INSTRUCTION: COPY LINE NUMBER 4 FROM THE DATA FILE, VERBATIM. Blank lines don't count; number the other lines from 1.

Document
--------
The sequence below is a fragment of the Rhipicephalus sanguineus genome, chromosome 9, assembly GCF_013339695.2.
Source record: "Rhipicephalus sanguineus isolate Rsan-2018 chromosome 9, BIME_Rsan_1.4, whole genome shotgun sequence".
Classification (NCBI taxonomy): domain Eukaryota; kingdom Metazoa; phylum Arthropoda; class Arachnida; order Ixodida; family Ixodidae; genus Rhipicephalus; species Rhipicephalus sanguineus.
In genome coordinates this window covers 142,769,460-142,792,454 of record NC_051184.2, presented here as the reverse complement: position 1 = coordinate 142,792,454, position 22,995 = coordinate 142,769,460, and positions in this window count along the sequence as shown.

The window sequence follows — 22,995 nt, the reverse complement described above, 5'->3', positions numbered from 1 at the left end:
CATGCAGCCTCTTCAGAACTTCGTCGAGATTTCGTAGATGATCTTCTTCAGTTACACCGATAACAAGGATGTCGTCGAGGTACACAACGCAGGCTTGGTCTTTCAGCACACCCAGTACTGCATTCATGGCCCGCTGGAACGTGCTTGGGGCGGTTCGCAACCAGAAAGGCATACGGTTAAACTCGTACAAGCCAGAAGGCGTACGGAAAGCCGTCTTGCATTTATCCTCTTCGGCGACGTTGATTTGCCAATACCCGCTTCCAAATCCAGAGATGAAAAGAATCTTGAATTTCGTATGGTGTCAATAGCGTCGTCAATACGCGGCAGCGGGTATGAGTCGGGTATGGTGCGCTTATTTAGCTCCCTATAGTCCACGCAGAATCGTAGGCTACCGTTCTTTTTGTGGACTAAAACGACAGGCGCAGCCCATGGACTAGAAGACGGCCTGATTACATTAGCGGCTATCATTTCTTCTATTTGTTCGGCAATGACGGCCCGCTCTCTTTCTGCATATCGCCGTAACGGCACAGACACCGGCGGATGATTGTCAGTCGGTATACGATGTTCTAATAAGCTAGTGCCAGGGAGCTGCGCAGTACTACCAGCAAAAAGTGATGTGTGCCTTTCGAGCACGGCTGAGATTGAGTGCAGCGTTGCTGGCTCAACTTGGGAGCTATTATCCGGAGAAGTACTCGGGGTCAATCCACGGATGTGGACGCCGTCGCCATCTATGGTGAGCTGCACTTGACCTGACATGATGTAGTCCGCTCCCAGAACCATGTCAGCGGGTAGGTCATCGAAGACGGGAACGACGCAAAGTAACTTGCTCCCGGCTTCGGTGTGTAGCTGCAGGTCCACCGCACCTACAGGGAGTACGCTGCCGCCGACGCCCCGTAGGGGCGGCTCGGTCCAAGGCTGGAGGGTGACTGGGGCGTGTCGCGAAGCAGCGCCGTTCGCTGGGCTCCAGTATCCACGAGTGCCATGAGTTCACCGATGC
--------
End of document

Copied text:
In genome coordinates this window covers 142,769,460-142,792,454 of record NC_051184.2, presented here as the reverse complement: position 1 = coordinate 142,792,454, position 22,995 = coordinate 142,769,460, and positions in this window count along the sequence as shown.